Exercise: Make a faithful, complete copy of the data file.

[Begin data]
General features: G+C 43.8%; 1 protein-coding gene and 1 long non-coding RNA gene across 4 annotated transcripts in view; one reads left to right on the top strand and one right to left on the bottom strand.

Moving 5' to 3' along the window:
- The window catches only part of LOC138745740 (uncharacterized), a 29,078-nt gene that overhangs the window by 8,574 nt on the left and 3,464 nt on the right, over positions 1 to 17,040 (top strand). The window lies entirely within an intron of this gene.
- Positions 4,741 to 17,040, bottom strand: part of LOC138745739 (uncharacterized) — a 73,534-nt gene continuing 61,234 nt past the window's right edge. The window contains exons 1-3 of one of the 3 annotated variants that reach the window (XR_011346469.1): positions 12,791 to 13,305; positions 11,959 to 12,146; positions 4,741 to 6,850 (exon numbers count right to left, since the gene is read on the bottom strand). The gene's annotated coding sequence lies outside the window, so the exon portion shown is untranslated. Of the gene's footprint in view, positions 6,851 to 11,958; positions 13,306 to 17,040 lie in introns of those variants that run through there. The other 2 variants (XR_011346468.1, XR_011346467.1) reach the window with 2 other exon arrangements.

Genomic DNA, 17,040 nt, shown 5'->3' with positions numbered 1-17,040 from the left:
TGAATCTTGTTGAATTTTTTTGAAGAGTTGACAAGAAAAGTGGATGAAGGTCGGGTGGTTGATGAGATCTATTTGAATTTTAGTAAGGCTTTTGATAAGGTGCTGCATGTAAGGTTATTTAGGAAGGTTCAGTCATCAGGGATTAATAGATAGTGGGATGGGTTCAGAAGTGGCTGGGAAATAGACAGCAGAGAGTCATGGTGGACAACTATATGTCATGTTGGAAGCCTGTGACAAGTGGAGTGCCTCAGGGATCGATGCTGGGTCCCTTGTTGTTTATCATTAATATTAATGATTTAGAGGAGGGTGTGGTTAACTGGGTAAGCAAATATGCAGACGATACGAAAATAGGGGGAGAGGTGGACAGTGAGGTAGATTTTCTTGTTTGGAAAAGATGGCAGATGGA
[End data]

General features: G+C 43.8%; 1 protein-coding gene and 1 long non-coding RNA gene across 4 annotated transcripts in view; one reads left to right on the top strand and one right to left on the bottom strand.

Moving 5' to 3' along the window:
- The window catches only part of LOC138745740 (uncharacterized), a 29,078-nt gene that overhangs the window by 8,574 nt on the left and 3,464 nt on the right, over positions 1 to 17,040 (top strand). The window lies entirely within an intron of this gene.
- Positions 4,741 to 17,040, bottom strand: part of LOC138745739 (uncharacterized) — a 73,534-nt gene continuing 61,234 nt past the window's right edge. The window contains exons 1-3 of one of the 3 annotated variants that reach the window (XR_011346469.1): positions 12,791 to 13,305; positions 11,959 to 12,146; positions 4,741 to 6,850 (exon numbers count right to left, since the gene is read on the bottom strand). The gene's annotated coding sequence lies outside the window, so the exon portion shown is untranslated. Of the gene's footprint in view, positions 6,851 to 11,958; positions 13,306 to 17,040 lie in introns of those variants that run through there. The other 2 variants (XR_011346468.1, XR_011346467.1) reach the window with 2 other exon arrangements.

Genomic DNA, 17,040 nt, shown 5'->3' with positions numbered 1-17,040 from the left:
TGAATCTTGTTGAATTTTTTTGAAGAGTTGACAAGAAAAGTGGATGAAGGTCGGGTGGTTGATGAGATCTATTTGAATTTTAGTAAGGCTTTTGATAAGGTGCTGCATGTAAGGTTATTTAGGAAGGTTCAGTCATCAGGGATTAATAGATAGTGGGATGGGTTCAGAAGTGGCTGGGAAATAGACAGCAGAGAGTCATGGTGGACAACTATATGTCATGTTGGAAGCCTGTGACAAGTGGAGTGCCTCAGGGATCGATGCTGGGTCCCTTGTTGTTTATCATTAATATTAATGATTTAGAGGAGGGTGTGGTTAACTGGGTAAGCAAATATGCAGACGATACGAAAATAGGGGGAGAGGTGGACAGTGAGGTAGATTTTCTTGTTTGGAAAAGATGGCAGATGGA